House Republican leaders continued to push a medical malpractice reform bill this week that caps non-economic damages at $250,000 and limits lawyer contingency fees, arguing that it would save taxpayers $41 billion and prevent defense spending cuts.
The House passed the HEALTH Act in March, even though President Barack Obama said he would veto it and House Democrats say it will be dead-on-arrival in the Senate. Now, House Judiciary Committee Chairman Rep. Lamar Smith (R-Texas) is proposing the bill as part of a way to cut the federal budget.
“America's broken medical liability system is a good place to start to reduce federal spending and to avoid cuts Secretary of Defense [Leon] Panetta has called putting a gun to the head of the country and weaken our defense system for the future,” Smith said during the hearing.
The HEALTH Act reforms include a $250,000 cap on noneconomic damages and limits on the contingency fees lawyers can charge, creates a “fair share rule” that allocates damages in direct proportion to fault and it provides guidelines on the award of punitive damages, Smith said.
Smith said the Congressional Budget Office estimates the bill will reduce mandatory federal spending by eliminating "defensive medicine," where doctors are forced to conduct medical tests simply to avoid a lawsuit. “This wasteful defensive medicine adds to all our health care costs without improving the quality of patient care,” Smith said.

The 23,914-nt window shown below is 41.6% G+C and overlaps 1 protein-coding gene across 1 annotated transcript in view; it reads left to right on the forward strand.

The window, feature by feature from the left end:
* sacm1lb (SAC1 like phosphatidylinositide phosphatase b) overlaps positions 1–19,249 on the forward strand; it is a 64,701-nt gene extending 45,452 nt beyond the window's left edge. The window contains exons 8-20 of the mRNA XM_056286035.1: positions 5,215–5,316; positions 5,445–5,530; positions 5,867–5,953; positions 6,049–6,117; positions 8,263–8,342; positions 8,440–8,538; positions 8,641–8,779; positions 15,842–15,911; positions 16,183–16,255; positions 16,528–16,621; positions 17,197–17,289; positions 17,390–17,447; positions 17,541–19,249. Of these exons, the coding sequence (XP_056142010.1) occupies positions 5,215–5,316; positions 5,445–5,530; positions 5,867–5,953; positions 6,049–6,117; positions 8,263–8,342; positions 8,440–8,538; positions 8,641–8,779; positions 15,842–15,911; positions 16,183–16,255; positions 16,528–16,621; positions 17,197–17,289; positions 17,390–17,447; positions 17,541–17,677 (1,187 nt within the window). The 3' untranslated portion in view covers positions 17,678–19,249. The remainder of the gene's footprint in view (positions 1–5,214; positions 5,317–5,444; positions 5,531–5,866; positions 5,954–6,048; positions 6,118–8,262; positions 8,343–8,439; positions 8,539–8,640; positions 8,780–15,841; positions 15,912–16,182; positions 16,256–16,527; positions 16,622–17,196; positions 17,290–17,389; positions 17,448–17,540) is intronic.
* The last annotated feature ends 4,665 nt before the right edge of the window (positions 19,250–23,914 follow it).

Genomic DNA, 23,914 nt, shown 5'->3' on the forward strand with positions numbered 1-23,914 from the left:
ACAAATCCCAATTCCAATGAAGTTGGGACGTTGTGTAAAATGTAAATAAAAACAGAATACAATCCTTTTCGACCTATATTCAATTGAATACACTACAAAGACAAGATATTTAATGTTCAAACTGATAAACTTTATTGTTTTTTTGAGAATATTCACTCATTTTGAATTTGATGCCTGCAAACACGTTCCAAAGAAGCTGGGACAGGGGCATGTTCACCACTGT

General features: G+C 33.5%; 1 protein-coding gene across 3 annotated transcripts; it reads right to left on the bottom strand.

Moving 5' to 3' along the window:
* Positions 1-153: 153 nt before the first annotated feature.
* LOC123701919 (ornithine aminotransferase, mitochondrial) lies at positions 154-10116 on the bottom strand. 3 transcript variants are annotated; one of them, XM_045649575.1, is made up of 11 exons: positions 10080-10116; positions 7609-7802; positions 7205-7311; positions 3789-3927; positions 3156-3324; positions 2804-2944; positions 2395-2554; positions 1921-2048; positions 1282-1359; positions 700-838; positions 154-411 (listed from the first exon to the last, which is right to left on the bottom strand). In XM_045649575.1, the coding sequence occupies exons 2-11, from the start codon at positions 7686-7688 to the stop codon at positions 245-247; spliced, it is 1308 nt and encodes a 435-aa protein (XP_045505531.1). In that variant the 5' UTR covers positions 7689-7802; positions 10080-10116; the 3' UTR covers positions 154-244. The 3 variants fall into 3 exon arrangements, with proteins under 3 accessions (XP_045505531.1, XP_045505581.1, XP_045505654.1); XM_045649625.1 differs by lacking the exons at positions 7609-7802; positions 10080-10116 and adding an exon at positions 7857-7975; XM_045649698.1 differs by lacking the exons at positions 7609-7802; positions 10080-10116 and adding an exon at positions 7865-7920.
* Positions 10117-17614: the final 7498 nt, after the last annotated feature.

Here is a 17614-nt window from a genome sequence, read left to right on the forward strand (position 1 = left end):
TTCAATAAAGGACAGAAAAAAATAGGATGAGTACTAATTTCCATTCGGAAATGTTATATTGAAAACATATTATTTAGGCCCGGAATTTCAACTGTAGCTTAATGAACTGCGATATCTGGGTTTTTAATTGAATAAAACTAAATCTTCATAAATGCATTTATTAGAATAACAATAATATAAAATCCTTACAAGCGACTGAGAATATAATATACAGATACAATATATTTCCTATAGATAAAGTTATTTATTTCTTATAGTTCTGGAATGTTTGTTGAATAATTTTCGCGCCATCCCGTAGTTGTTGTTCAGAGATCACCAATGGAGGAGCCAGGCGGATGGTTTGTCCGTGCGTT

The judiciary committee’s ranking member, Rep. John Conyers (D-Mich.), said that repackaging the bill will ultimately be futile and the committee should look for other ways to recommend budget cuts. Conyers also said the bill does too much for big business.
“The legislation is literally a financial wish list for the pharmaceutical companies and the insurance companies; and so, rather than helping the doctors and the patients, the measure before us today would guarantee a windfall for the health care businesses,” Conyers said.
The committee spent hours voting down proposed amendments from Democrats this week, but have not yet voted on recommending the bill for the spending cut proposals. The Budget Control Act, signed into law in August, requires automatic spending cuts – called sequestration – if other cuts are not found.